Why 2021 Will Be More Positive

Last year was a rough ride, but we need to stay focused on what’s to come. Let’s put 2020 behind us and look toward the opportunities that 2021 will present.

It can be hard to remain optimistic when the world seems to continually be crashing down around us… But, let’s consider some positives:

  1. We are surviving a devastating pandemic and economic recession without destructive economic consequences.
  2. The stock market is up, most companies are doing (at least) okay, and many people actually have extra cash as a result of not spending like normal all year.
  3. Consequently, we have evolved to a K recovery economy. On one hand, the poor are struggling immensely. In contrast, the middle and upper classes are in the good to excellent range, while the top billionaires have made almost a trillion dollars in the last year. Hopefully, in the coming year, we will be able to appropriately manage this wealth disparity. Much of the current unemployment among the poor is in industries like entertainment, travel, and restaurants, which should recover fairly soon as the vaccine is made available.
  4. Despite setbacks, frustrations, and uncertainty, teachers, people working from home, and healthcare workers have actually done a remarkable job adapting to a very disruptive environment.

So, whatever you’ve endured, struggled through, or overcome last year, be proud of yourself. It was definitely a tough one. You deserve to take a moment and recognize what you’ve accomplished against some crazy odds. And even if it feels like all you achieved was keeping your sanity, that’s definitely still worth acknowledging!

Now, let’s focus some of the positive opportunities that 2021 has in store for us:  

  • The vaccine should dramatically reduce the impact of the pandemic by the second or third quarter. Entertainment, sports, restaurants, and travel should start to open up again, which would improve the economy and reduce unemployment considering the decline of these industries has been devastating to the poor.  
  • We will have a new President in 2021 and, whether you like him or not, having a new face in office will create lots of opportunities as well as conflicts. Don’t complain or hope too much about the impact of it all—just take advantage of the opportunities that arise.   
  • There’s a lot of wealth out there (although not distributed equally—it exists) and there is a desire to spend. Next year will surely be better than this year, which creates a positive economic climate to look forward to.
  • In addition to increased attention on income and wealth, diversity will create significant opportunities. The most apparent is the revolution in female executive hiring without dramatic controversy. Jane Fisher is the first female president of a major bank, Kim Ng was made General Manager of the Marlins, Kamala Harris will be our first female (and first woman of color) VP, and Biden has already nominated key women to his cabinet. In each of these instances, the major reaction is, “What took so long?” They are all exceptionally qualified and deserving executives.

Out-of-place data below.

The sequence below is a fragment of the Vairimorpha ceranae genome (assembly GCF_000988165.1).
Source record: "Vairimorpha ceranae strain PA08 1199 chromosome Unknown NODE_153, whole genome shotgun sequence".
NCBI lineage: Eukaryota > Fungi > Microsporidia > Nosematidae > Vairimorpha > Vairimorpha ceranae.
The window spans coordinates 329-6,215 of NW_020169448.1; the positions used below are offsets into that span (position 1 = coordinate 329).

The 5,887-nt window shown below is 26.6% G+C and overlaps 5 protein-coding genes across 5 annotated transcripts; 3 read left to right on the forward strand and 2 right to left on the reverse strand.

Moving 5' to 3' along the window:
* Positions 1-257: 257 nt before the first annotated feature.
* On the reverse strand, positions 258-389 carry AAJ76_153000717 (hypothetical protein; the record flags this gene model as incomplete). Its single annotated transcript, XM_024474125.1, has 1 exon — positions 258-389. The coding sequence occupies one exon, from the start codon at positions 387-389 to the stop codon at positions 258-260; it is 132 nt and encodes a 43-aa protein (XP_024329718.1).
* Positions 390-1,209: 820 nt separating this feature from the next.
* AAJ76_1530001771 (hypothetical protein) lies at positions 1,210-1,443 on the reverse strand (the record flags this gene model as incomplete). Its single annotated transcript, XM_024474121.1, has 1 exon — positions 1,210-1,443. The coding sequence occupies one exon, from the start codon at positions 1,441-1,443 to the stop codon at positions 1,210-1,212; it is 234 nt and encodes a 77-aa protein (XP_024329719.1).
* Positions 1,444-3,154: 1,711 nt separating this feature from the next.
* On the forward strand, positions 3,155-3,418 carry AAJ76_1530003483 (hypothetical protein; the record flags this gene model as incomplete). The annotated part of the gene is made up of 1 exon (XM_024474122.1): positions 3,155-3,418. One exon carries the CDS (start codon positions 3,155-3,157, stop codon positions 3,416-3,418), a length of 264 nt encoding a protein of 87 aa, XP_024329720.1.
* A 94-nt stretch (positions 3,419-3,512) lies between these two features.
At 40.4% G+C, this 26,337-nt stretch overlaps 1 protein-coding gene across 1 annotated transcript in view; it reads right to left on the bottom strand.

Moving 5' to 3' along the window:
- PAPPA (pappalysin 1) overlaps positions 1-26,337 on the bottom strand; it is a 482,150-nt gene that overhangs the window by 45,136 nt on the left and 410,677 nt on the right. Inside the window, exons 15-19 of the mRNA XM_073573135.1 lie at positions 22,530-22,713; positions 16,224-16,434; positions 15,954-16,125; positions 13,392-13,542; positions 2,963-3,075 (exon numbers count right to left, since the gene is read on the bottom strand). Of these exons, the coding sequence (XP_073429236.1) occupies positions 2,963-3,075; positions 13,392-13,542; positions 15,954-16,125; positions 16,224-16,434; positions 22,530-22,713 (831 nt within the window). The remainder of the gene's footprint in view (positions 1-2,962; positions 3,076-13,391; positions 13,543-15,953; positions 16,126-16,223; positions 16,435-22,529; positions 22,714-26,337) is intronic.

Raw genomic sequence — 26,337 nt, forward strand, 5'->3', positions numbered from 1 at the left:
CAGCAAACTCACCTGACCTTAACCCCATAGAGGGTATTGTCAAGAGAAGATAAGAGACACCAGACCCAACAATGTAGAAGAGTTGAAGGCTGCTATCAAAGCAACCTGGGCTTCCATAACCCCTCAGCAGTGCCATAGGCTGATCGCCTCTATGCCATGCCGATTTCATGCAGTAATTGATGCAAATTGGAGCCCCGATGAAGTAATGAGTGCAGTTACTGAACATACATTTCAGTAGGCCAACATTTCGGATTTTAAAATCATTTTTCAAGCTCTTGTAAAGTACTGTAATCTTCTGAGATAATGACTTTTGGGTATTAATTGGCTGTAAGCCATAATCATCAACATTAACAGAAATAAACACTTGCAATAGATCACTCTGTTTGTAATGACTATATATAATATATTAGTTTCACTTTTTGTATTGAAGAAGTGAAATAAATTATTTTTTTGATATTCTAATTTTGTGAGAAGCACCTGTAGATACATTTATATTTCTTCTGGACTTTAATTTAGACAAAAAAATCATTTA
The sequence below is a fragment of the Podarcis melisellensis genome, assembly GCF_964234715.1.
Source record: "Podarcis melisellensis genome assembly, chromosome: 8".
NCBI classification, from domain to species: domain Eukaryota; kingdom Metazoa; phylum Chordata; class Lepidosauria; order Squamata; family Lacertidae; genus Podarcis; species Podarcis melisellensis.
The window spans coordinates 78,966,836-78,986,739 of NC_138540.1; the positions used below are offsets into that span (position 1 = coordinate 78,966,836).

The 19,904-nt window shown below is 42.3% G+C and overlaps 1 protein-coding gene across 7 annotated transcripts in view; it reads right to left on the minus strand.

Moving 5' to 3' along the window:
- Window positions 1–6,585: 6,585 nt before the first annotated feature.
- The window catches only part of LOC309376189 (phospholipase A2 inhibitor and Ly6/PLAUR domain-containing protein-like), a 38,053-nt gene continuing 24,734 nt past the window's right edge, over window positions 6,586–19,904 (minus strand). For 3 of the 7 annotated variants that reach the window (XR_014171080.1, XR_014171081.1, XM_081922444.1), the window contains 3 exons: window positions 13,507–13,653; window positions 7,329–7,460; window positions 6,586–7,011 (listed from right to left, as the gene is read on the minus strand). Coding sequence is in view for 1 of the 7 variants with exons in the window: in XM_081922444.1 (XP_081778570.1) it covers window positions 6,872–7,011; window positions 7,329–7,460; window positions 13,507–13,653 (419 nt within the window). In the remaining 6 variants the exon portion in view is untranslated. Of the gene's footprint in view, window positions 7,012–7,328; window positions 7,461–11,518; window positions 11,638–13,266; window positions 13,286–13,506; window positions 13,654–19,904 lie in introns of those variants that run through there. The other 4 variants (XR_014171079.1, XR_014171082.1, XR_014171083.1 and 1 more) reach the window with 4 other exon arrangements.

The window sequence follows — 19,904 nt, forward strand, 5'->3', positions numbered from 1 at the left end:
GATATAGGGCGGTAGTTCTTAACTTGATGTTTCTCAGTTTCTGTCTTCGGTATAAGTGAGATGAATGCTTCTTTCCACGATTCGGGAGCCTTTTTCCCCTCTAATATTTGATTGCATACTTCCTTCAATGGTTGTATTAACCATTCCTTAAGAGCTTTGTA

• There is also more focus on helping Black and Hispanic communities. Many people are actively seeking to buy from minority-owned businesses in order to support under-represented and marginalized groups.

So, here we are, after the end of 2020 and where do you find yourself? Are you healthier, richer, more successful, smarter, or happier than recent years? I find it helpful (both personally and professionally) to regularly assess my situation. Ask yourself if you’re maximizing your strengths, working to improve your weaknesses, and managing your inadequacies. How’re you doing and what can you do to be better?  

I often find that one of the ways most people can improve is by being more open to risk. We are constantly talking about change, yet we fail to adapt to the fact that change is happening faster and more often than ever. We need to acknowledge and understand our own resistance. (Why do we have it? What are we really afraid of? Are those fears logical? What would happen if we let go of those reservations?) Once we recognize how and why we are holding back, we can embrace flexibility, which is key to surviving the inevitable: change. 

As we transition into the New Year, it’s important to understand the changes that have taken place and the opportunities ahead. Set priorities and pursue them. The rapid pace of innovation, uncertainty, and technology are causing increased stress along with opportunities. We need to relax, be more polite, and focus on the positive. It’s there and hopefully 2021 makes it easier for you to find it.

Related: Your Business Isn’t Going Anywhere Without Innovation